Robert Hughes joined AIER in 2013 following more than 25 years in economic and financial markets research on Wall Street. Bob was formerly the head of Global Equity Strategy for Brown Brothers Harriman, where he developed equity investment strategy combining top-down macro analysis with bottom-up fundamentals. Prior to BBH, Bob was a Senior Equity Strategist for State Street Global Markets, Senior Economic Strategist with Prudential Equity Group and Senior Economist and Financial Markets Analyst for Citicorp Investment Services. Bob has a MA in economics from Fordham University and a BS in business from Lehigh University.
Articles from Robert Hughes
Payrolls in the United States rose by 223,000 in May, solidly beating an expected rise of 188,000. Gains in the labor market have accelerated recently, reducing fears of a pending slowdown, yet the increases remain modest by historical comparison, suggesting that the slower and somewhat steadier gains of the current cycle may help prolong the expansion.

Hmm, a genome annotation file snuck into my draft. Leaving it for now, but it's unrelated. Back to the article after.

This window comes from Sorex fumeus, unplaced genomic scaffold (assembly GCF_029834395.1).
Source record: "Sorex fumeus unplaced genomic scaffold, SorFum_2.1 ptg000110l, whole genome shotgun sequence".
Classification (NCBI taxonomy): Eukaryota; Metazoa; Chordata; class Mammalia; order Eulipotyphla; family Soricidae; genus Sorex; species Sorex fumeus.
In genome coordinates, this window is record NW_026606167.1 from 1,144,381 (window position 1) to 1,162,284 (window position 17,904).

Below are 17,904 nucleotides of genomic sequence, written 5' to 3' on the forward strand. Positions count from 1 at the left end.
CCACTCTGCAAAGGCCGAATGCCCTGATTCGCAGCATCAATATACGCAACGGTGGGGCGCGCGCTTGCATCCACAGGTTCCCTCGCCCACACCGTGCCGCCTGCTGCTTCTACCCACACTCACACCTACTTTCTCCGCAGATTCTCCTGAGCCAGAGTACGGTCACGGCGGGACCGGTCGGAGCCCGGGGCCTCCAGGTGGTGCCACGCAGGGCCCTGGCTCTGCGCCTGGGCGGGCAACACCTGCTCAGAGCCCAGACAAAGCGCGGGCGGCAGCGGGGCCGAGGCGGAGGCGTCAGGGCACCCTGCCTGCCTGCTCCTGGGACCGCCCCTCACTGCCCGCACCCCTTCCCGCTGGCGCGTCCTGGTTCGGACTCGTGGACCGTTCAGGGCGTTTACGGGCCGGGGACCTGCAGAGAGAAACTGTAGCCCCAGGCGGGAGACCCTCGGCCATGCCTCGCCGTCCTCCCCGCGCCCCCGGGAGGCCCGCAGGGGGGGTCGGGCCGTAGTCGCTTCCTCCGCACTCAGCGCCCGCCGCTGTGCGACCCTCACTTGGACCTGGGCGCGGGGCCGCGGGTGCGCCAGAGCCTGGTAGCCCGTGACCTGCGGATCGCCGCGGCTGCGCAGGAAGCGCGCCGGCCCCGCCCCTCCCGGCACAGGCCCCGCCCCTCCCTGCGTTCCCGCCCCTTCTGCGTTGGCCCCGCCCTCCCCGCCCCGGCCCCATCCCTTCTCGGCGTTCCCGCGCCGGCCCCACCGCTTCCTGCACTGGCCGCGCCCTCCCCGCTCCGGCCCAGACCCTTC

Total job openings in the United States rose to a record 6.550 million in March while private-sector job openings totaled 5.928 million. Overall, the data relating to the labor market continue to show strength with payrolls rising, few layoffs, rising quits, and a declining number of available workers per opening.
The small-business-optimism index from the National Federation of Independent Business fell in March but the result extends a run of 16 consecutive months above 100, a very high level by historical comparison. A significant concern among small businesses is the declining quality of the available labor force, particularly in the context of an already tight labor market and robust plans for increased hiring in the near future.
The employment report was weaker than expected for March, adding just 103,000 new jobs for the month. However, there are a number of tensions among the details of the report and with other measures of the labor market. Certainly, the BLS report could be the first of a string of weaker reports on the labor market and the economy more broadly, but the preponderance of data still support a positive outlook.